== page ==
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80/20 Prospecting Time

Posted by Jack Kasel on Thu, Jun 13, 2019

The most successful salespeople are always challenging and adapting their personal sales process to be more effective, but they don’t challenge the notion of the importance of making prospecting their A priority every week. 

They know that no matter how successful they are, if they don’t continue to add new relationships, that eventually, their business will decline. 

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As we think about all of the things as sales professionals we're supposed to do, it really comes down to three things to get paid: 

  • Find Opportunities
  • Qualify them
  • Get a decision . . . We love Yes’, but No’s are OKit’s all the stuff in the middle that bothers us.

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I want to focus on the first thing we get paid to do and that's to find opportunities.  There are many ways we can find opportunities; cold calls, drop in’s, direct marketing, social selling (LinkedIn and Twitter), getting introductions, etc. 

Although there are many ways we can prospect, some provide a higher return on the biggest investment we can make, and that’s our time.  In a previous blog, I tried to debunk the “time management” problem.  It isn’t a time management problem, it’s a priority management problem

As we focus on prospecting, the least return on our investment is cold calling.  For all the time you invest in cold calling, the actual return (speaking to a decision maker) is extremely low.  We know it’s a necessary evil, but not a permanent problem.  On the other hand, it is a proven fact, the highest return on our prospecting timeis in getting introductions.  

So here is what I would like you to consider:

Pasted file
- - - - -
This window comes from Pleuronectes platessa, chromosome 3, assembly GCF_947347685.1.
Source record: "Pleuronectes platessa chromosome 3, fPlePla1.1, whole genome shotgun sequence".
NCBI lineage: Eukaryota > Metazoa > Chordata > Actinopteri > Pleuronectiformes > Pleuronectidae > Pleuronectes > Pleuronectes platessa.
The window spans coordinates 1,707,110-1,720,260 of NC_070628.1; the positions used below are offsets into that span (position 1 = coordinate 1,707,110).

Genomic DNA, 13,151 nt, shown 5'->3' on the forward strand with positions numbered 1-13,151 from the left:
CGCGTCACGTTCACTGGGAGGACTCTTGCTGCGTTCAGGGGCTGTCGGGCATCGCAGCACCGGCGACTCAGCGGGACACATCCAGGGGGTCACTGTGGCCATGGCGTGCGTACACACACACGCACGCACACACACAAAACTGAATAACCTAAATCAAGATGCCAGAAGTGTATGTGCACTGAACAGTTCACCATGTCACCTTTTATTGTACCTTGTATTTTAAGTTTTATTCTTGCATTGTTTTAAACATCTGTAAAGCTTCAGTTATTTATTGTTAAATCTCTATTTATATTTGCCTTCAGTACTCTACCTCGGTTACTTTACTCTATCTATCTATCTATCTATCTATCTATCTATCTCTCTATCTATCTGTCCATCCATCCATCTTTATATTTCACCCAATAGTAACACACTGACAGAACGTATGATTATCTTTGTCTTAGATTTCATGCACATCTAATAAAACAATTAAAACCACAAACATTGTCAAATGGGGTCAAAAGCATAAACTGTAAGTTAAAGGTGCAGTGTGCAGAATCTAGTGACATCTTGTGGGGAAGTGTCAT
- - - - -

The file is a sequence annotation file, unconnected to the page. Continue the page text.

1. Time blocking
    • Do you have time set aside each week to prospect? If you don’t, you would be well-served to block time to prospect
  2. Allocate your time within the time block you’ve scheduled
    • If you have allocated an hour a day, my recommendation would be:
      • If you have allocated 15 minutes to cold call, you should be able to get 15 calls in within that time. If you call 15, you will probably speak with two people.  How long does it take to NOT talk to 13 people?  You can make a lot of calls in 15 minutes if you are focused.
      • 15 minutes for social selling to find introductions—maybe not sell, but find introduction opportunities.
        • LinkedIn, Twitter, Facebook, Blogging—whichever you are allowed to do within your work rules, do it on a regular basis.
      • 30 minutes on getting introductions
        • Calling people and saying “I’m looking to expand my base of contacts” Or “I’m looking to meet great people such as yourself, when can we get together to determine if we can help each other?”
        • Identify your 15 best clients and make it a goal to get three introductions from each of them. How much success would you have with 45 new names to call?

This is just a rough outline on what you can do but the big takeaways are this:

  1. Prioritize prospecting—make it a significant part of your week.
  2. Prioritize how you are prospecting—get introductions—it will provide the highest return on your time invested.

Someone needs what you do, so go find them and start prospecting today to find more of them!

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Topics: Prospecting, introductions, Cold Calling, selling and social media, time blocking, 80/20 Principle

7 Rules of the (Prospecting) Road

Posted by Walt Gerano on Wed, Apr 10, 2019

There are a certain number of rules that must be followed when it comes to prospecting in sales. 

These include, but are not limited to, making the commitment to get out of the cold calling business, identifying who you will ask for introductions and referrals each week, ensuring exactly how you will evaluate your success, and creating a pre-call plan for every single call and/or face-to-face meeting.

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Some people say that rules were made to be broken. You might want to think twice about breaking some of these rules for prospecting.

The most successful salespeople I know are always challenging the ideas and methods of those that have succeeded before them, but they don’t challenge the notion of the importance of making prospecting their A priority every week. They know that no matter how successful they are, if they don’t continue to add new relationships, that eventually, their business will decline. 

Here are some rules to help you prospect and prosper:

  1. Play in your sandbox. Make sure you have a profile of who you need to be in front of. Call on the people and businesses where you have expertise, and can leverage that, along with your experience.